3.  

    Engineering Interview

    Anonymous Employee
    Accepted Offer
    Positive Experience
    Difficult Interview

    Application

    I applied through college or university. The process took 4 weeks. I interviewed at Apple in August 2016.

    Interview

    One phone interview, one FaceTime interview. Asked a mix of technical and behavioral questions. There was no design challenge, but they did put me in a few hypothetical situations to see how I would react.

    Interview Questions


  4.  

    Engineering Interview

    Anonymous Employee
    Accepted Offer
    Positive Experience
    Average Interview

    Application

    I applied through a recruiter. The process took 1 day. I interviewed at Apple in October 2015.

    Interview

    I had an on-campus interview at a networking session. All went well, I had an enjoyable and intriguing conversation with the design engineer. I showed him a machine that i had built and we talked about why I made the choices that I made.
    My next step is the phone interview. I was told that I got one approximately three months after the in-person interview.

    Interview Questions

    • Most questions related to my design.   1 Answer

  5. Helpful (8)  

    Engineering Interview

    Anonymous Employee in Ann Arbor, MI
    Accepted Offer
    Positive Experience
    Difficult Interview

    Application

    I applied through college or university. The process took 5 weeks. I interviewed at Apple (Ann Arbor, MI) in September 2015.

    Interview

    After talking to them at the career fair I got a text later that day asking to do an interview with the person I talked to at the fair in the following days. It was 30 minutes and about 20-25 were straight up just the interviewer whipping off questions. After that I did two phone interviews with interested managers at Apple spaced about a week apart from each other. In the phone interviews it pretty much just ended up being me telling them about my resume and what I've done, usually they were interested in a specific part of it and wanted to talk more about that.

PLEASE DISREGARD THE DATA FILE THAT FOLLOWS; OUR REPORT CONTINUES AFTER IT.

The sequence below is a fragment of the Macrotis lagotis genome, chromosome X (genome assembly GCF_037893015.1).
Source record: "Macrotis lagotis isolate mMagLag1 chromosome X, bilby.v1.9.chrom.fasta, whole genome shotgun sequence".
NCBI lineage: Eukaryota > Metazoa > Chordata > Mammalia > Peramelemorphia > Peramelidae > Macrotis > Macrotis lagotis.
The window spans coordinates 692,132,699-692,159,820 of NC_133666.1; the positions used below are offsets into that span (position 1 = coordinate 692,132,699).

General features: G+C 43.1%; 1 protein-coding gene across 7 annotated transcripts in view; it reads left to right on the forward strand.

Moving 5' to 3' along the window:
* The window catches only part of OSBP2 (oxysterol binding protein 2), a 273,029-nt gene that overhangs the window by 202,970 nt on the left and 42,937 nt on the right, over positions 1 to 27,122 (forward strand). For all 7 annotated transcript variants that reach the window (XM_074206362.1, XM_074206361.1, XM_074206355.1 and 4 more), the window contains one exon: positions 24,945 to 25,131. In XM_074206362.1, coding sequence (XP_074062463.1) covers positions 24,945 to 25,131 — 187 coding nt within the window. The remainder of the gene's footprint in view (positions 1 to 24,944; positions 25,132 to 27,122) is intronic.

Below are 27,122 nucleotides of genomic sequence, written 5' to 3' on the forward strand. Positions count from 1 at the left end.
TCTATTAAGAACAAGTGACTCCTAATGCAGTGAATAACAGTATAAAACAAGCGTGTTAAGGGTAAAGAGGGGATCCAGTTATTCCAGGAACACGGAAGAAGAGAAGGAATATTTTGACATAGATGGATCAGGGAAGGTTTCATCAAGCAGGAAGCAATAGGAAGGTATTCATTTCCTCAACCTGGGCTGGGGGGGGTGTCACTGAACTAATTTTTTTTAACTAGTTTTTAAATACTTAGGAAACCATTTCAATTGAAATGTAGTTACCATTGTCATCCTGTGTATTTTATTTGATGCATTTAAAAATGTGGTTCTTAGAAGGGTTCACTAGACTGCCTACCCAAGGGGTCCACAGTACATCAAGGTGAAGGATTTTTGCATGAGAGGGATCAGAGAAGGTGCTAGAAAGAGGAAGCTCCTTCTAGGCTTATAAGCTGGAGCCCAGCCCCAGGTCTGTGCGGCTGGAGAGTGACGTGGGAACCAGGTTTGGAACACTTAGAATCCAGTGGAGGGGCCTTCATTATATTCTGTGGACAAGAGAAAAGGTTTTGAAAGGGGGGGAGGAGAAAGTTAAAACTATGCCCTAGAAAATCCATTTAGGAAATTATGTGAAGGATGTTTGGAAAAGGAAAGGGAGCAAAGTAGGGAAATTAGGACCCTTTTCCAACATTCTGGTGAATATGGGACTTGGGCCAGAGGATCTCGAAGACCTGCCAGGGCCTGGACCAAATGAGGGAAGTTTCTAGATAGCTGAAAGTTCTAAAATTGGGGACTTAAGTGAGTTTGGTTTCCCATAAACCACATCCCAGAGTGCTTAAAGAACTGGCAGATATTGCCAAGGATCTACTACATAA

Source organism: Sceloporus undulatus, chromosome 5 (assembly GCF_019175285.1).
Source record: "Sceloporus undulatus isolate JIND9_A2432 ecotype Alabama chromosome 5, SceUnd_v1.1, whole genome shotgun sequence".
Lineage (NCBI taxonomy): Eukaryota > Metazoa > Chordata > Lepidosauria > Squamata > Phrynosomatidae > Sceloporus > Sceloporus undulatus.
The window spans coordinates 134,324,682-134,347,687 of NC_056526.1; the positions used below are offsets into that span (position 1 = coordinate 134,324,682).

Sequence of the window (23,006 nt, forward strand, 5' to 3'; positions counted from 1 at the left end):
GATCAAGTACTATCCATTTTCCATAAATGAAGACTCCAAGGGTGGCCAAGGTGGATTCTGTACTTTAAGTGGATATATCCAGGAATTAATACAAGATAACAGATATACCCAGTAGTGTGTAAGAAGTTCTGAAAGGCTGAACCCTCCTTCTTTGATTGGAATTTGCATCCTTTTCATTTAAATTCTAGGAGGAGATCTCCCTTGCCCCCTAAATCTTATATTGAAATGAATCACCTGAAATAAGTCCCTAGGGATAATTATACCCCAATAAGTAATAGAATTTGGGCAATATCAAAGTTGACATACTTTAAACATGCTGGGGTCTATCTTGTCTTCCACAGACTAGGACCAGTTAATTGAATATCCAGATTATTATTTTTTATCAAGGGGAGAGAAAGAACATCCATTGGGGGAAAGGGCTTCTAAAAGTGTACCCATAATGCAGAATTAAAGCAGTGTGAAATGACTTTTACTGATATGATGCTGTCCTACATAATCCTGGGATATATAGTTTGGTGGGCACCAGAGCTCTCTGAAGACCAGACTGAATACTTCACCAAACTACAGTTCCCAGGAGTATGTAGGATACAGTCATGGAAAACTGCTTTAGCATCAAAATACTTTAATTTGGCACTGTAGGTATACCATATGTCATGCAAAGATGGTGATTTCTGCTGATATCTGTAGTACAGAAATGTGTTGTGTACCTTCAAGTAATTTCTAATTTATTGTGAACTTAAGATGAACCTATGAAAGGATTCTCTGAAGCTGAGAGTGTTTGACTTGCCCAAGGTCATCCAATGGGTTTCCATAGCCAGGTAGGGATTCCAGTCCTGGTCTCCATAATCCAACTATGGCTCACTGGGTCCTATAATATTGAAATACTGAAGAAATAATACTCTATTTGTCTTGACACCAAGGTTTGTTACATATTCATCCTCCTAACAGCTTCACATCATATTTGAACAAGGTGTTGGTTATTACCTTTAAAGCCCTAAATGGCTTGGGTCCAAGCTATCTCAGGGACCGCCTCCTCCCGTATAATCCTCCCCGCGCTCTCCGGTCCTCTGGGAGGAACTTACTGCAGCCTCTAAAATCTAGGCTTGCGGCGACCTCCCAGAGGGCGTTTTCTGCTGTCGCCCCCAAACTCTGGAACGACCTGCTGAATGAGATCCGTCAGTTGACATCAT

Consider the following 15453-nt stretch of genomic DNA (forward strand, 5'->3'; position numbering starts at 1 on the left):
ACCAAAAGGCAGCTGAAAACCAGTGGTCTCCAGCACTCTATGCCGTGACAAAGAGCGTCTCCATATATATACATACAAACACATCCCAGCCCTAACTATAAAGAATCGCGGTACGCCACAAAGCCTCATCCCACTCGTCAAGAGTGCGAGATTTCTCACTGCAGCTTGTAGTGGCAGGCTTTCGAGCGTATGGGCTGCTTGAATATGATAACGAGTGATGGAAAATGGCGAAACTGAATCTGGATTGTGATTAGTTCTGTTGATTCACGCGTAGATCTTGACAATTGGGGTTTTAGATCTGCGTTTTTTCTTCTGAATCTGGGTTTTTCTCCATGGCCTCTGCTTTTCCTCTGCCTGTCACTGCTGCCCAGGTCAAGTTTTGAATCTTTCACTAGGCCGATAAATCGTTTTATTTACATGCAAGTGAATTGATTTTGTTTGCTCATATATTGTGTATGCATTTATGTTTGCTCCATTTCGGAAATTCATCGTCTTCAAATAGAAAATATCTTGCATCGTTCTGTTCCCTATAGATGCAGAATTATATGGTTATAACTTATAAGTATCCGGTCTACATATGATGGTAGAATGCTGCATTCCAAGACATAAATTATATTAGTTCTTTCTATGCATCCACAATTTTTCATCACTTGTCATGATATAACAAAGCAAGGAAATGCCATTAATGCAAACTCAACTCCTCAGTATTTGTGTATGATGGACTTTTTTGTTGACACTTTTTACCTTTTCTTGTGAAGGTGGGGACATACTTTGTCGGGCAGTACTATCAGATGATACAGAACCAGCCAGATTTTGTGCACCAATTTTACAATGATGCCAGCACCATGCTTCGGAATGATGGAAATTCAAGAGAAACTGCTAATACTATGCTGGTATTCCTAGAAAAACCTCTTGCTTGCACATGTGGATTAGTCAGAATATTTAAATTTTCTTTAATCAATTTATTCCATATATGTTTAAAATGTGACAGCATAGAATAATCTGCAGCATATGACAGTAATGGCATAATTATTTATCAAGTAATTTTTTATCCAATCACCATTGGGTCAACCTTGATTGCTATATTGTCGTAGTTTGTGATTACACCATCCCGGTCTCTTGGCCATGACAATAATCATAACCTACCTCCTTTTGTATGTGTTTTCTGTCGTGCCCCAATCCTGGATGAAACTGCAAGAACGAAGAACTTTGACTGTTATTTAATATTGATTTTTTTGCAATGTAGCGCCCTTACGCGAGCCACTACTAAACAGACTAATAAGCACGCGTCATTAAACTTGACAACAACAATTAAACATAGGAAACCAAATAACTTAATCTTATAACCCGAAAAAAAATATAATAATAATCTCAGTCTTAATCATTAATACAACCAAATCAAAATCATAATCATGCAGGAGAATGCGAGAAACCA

To me, it seems that if you make it past the first technical interview, you're pretty much in and the phone interviews are just to place you somewhere as long as you know your stuff when it comes to what's on you resume.

    Interview Questions

    • Material properties, structures, beam bending in the first interview   Answer Question

  6. Helpful (26)  

    Engineering Interview

    Anonymous Interview Candidate in Cupertino, CA
    No Offer
    Negative Experience
    Difficult Interview

    Application

    I applied through a recruiter. The process took 1 day. I interviewed at Apple (Cupertino, CA) in September 2011.

    Interview

    An Apple HR representative contacted me and told me the Touch Screen group was interested in hiring new grads with a strong background in EE. The position was an Analog EE position; I told her my background was in Digital EE. She informed me that this was not a problem. I was then sent a pre-interview exam to complete within 24 hours. On the exam were analog circuit analysis questions (RLC and op-amps), a probability question, and an open ended economics question. I felt good about the exam and a few days later Apple contacted me saying they’d like to proceed with an onsite interview. We scheduled a date.
    Four days before the interview I received an email disclosing what I should study to prepare for the interview. On the list: tranistors/resistors. Transistors had not been on the pretest. Enter full on study mode.